In December 2010, GSK began a Phase III study ("DEMAND-III"), with results expected to be announced in the fourth quarter of 2013. Id. ¶ 8. The study was a randomized, double-blind, placebo-controlled trial, assessing drisapersen at a dose of six mg/kg/week in 186 boys with a primary endpoint of the 6MWD at forty-eight weeks. Id.

Notably, DEMAND-III had lessened enrollment criteria as compared to DEMAND-II.[3] "For example, the DEMAND-II study only enrolled boys capable of standing up from the floor in seven seconds or less, whereas the DEMAND-III study had no maximum time for standing up. The lessening of the enrollment criteria resulted in the subject children being older and having more advanced DMD than those subjects in the DEMAND-II study." Id. ¶ 9. See Reg. Stmt. at 93 ("A total of 53 DMD subjects aged 5 and above with a rise from the floor of less than 7 seconds were recruited [for DEMAND-II]."); id. at 94 ("The [DEMAND-III] study assesses... drisaspersen... in 186 boys over five years of age and with a minimum 6MWD of 75 meters at enrollment."). DEMAND-III also utilized a wider range of locations and new testing sites. "In fact, the DEMAND-III study was conducted at 44 centers in 19 countries (compared to the DEMAND-II study which was conducted at only 13 centers)." Am. Cmplt. ¶ 11.

In April 2013, following the completion of the DEMAND-II trial, Prosensa and GSK presented abbreviated results from the study. Id. ¶ 57. The companies announced that drisaspersen had conferred a significant difference in walking distance compared to the placebo, specifically reporting a 117-foot difference in the distance walked in six minutes between those treated with drisaspersen versus placebo. Id.

While undertaking these clinical trials, Prosensa faced increasing competition from Sarepta Therapeutic's "eteplirsen, " which was also in clinical trials at the time of Prosensa's IPO and was acknowledged in the Registration Statement as its key DMD competitor. Id. ¶ 64. In particular, on June 19, 2013, nine days before Prosensa's planned initial public offering, Sarepta reported a continued sustained benefit in walking distance through eighty-four weeks of its phase 2b, 12-person study. Id. ¶ 69.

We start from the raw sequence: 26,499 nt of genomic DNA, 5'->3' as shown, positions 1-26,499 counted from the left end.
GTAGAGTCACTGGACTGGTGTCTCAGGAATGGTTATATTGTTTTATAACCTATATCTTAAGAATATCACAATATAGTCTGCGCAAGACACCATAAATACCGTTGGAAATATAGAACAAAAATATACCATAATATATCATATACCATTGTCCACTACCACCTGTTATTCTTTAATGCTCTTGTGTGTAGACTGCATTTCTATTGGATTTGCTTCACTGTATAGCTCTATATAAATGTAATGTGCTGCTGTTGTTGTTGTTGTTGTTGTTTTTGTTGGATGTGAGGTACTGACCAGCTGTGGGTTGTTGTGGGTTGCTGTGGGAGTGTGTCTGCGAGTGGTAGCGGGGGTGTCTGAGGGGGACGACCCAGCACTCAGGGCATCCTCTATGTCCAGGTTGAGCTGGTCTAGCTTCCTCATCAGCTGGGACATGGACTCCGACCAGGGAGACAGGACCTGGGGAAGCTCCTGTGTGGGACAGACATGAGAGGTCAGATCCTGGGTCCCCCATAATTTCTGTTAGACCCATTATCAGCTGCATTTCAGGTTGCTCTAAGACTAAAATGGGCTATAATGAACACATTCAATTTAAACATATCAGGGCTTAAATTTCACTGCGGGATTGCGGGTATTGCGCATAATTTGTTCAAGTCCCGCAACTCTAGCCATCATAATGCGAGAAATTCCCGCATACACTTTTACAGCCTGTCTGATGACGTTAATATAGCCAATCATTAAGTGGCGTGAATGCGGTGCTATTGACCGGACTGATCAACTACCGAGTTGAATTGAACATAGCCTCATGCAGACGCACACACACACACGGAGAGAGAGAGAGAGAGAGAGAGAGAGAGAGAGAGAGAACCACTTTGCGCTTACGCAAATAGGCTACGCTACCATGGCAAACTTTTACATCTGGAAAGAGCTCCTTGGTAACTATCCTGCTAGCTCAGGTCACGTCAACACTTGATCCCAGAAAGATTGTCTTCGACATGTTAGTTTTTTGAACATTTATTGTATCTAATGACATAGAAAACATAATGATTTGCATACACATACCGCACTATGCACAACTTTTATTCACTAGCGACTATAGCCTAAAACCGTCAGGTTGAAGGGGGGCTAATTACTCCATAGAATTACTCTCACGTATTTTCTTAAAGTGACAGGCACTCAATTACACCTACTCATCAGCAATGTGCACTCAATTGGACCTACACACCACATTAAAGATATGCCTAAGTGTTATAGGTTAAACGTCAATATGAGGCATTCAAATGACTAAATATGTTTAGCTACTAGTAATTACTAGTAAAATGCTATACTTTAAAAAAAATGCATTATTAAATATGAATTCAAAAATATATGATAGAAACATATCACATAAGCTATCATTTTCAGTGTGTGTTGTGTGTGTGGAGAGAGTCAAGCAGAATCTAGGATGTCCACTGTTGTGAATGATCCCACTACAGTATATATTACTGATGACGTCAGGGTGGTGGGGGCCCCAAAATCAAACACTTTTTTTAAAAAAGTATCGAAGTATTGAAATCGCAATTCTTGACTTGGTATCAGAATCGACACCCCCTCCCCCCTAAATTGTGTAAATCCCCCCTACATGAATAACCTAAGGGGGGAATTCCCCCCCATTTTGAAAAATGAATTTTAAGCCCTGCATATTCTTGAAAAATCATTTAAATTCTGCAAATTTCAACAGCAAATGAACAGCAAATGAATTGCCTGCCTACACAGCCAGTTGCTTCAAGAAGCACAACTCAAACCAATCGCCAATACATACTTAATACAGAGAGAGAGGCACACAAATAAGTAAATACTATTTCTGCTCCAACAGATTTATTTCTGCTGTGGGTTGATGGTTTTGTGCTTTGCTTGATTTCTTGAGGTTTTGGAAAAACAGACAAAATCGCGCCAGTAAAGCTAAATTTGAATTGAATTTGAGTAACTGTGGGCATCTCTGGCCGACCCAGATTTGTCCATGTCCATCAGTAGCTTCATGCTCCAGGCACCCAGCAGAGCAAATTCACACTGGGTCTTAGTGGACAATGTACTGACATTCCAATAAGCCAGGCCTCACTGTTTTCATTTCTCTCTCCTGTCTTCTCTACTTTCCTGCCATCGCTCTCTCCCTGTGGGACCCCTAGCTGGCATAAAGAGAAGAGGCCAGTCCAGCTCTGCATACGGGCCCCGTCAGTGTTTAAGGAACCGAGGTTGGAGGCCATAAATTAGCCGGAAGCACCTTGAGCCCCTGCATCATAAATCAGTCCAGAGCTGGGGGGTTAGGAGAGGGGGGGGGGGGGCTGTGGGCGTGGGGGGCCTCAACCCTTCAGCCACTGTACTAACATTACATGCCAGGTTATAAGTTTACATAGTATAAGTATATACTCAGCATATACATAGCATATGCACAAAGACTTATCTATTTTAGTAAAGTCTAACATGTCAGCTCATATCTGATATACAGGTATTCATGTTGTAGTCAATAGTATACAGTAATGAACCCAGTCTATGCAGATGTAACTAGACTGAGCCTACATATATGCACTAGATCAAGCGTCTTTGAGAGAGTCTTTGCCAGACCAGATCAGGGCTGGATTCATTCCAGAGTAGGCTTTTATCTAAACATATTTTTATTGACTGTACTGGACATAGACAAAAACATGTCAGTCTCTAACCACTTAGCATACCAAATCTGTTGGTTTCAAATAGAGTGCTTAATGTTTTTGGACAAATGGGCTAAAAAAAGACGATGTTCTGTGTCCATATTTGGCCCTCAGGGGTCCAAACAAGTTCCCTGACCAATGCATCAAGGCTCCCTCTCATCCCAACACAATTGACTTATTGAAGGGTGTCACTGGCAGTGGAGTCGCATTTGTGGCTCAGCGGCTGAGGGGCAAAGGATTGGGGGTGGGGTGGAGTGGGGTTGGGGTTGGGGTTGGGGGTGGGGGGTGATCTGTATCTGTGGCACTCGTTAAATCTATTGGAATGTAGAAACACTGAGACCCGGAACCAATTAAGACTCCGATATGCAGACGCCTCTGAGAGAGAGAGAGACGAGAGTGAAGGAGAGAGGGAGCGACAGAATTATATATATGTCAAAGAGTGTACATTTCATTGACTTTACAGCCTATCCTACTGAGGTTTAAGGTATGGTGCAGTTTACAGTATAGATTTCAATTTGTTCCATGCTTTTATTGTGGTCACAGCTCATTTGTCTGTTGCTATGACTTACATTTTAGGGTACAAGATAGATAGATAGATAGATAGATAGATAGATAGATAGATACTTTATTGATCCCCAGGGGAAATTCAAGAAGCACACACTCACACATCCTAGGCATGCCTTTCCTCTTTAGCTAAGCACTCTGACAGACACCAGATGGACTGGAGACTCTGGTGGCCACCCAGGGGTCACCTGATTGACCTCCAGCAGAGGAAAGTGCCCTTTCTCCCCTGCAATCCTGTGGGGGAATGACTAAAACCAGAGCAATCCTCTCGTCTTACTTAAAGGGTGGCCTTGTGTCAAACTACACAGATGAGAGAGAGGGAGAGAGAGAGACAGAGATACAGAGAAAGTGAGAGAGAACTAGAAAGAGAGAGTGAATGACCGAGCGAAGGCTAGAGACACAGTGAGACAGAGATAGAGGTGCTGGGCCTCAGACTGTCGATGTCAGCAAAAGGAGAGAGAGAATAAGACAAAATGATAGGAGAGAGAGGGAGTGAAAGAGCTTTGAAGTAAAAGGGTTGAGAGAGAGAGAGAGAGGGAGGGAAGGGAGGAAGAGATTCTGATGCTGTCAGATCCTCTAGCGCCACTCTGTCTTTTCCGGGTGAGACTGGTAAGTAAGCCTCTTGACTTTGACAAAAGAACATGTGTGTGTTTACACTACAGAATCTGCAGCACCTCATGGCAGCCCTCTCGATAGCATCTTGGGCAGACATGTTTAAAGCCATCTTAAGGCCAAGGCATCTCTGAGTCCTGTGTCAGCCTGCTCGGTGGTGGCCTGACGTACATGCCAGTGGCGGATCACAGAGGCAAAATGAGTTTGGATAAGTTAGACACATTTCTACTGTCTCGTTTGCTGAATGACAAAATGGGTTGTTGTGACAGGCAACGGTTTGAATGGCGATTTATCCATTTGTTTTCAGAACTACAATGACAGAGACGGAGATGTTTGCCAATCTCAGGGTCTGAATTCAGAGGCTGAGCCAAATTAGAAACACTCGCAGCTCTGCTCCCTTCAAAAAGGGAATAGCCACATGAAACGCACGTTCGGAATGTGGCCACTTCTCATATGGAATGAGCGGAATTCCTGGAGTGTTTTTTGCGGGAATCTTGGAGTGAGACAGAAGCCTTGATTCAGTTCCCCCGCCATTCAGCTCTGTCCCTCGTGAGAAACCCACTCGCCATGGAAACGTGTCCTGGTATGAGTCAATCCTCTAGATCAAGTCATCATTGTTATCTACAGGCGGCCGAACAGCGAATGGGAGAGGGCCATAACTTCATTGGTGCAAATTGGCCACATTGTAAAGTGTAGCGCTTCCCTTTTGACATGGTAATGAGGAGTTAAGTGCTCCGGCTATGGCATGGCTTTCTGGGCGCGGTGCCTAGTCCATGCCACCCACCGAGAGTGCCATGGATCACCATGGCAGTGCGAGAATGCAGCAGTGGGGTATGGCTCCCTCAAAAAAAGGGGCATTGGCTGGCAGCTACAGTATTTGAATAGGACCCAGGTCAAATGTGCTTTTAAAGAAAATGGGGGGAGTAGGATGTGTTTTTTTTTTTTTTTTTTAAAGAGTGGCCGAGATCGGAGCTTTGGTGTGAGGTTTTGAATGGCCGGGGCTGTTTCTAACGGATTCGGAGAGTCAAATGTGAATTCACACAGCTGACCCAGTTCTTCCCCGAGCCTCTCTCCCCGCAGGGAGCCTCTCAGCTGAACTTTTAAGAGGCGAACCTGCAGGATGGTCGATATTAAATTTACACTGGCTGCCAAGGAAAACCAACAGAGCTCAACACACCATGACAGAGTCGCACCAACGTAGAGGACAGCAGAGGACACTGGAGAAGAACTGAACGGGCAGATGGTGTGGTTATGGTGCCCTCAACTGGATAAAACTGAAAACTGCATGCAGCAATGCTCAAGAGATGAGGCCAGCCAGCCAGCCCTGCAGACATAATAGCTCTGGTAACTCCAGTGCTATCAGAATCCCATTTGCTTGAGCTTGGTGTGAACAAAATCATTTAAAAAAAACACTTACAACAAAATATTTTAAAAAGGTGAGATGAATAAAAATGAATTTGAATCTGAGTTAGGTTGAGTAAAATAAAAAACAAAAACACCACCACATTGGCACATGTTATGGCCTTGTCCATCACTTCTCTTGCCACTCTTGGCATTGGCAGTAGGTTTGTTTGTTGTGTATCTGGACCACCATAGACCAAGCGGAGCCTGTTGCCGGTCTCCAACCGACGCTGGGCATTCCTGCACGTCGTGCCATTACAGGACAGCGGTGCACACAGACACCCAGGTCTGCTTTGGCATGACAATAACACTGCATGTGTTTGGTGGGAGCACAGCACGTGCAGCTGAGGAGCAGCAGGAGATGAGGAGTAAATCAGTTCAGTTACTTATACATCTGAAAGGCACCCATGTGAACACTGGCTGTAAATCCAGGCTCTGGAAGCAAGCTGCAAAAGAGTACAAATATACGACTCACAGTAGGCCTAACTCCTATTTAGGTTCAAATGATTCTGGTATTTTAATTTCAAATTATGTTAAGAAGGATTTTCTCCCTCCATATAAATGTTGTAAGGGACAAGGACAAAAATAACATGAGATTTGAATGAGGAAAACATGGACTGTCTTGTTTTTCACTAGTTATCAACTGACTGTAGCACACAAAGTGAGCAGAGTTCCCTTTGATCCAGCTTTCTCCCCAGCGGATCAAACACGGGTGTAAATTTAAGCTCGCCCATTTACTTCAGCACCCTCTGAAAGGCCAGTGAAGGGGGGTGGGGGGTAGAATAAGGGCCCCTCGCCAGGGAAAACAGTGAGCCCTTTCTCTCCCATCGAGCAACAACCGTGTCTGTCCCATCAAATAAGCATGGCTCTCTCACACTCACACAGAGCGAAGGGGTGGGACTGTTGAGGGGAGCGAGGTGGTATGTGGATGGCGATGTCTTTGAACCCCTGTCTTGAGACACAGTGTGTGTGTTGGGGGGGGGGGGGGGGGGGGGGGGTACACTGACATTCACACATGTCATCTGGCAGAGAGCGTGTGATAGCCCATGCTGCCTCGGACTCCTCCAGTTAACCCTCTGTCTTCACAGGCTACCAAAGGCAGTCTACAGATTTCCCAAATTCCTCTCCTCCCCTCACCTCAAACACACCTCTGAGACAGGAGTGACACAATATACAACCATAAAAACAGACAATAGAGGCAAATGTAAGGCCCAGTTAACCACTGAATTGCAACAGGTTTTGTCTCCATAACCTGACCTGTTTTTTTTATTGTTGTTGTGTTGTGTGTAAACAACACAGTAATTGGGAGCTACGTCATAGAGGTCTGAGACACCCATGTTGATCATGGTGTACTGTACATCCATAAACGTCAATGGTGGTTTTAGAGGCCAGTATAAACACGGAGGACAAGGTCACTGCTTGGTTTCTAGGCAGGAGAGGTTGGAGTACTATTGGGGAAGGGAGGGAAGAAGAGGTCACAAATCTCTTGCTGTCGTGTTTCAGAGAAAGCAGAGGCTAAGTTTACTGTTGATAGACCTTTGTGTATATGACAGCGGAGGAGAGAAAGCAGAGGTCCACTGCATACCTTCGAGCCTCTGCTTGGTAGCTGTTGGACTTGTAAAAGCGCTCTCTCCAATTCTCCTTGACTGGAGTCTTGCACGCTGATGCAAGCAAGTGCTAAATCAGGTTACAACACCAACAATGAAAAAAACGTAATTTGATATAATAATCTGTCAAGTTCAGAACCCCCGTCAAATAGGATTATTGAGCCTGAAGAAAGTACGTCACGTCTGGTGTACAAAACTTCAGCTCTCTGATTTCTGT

C. The Registration Statement

In anticipation of its initial public offering, Prosensa filed a Registration Statement with the SEC on May 24, 2013, and filed six subsequent amendments, the last of which was filed on June 27, 2013. Id. ¶ 74. The Registration Statement provided investors with background on DMD, tracking "the natural history of the disease" (the progression of a disease process in an individual over time), and explaining the use of the 6MWD in assessing DMD's natural history.[4] Id. ¶¶ 59-61. It also included a graph, which served as a "[c]onceptual representation of 6-minute walking distance performance by DMD patients and healthy controls, " illustrating "the typical decline in 6MWD performance by boys with DMD over age 7." Id. ¶ 63; Reg. Stmt. at 89.

With regard to DEMAND-II, it stated that "[a] Phase II placebo-controlled study of drisapersen in 53 DMD patients was completed and demonstrated a statistically significant and clinically important difference in the primary endpoint, which was the distance walked in the six minute walk test, or 6MWD, between the placebo group and the continuous active-treatment group at a dose of 6 mg/kg/week after 24 weeks. This clinically meaningful benefit was maintained after 48 weeks of treatment, and drisapersen was well tolerated throughout the duration of this study." Am. Cmplt. ¶ 58; Reg. Stmt. at 1. Later in the Registration Statement, it provided more details about the design and implementation of the study, explaining that "GSK initiated this exploratory placebo-controlled study of drisaspersen at a 6mg/kg (subcutaneous) dose in September 2010. The study ...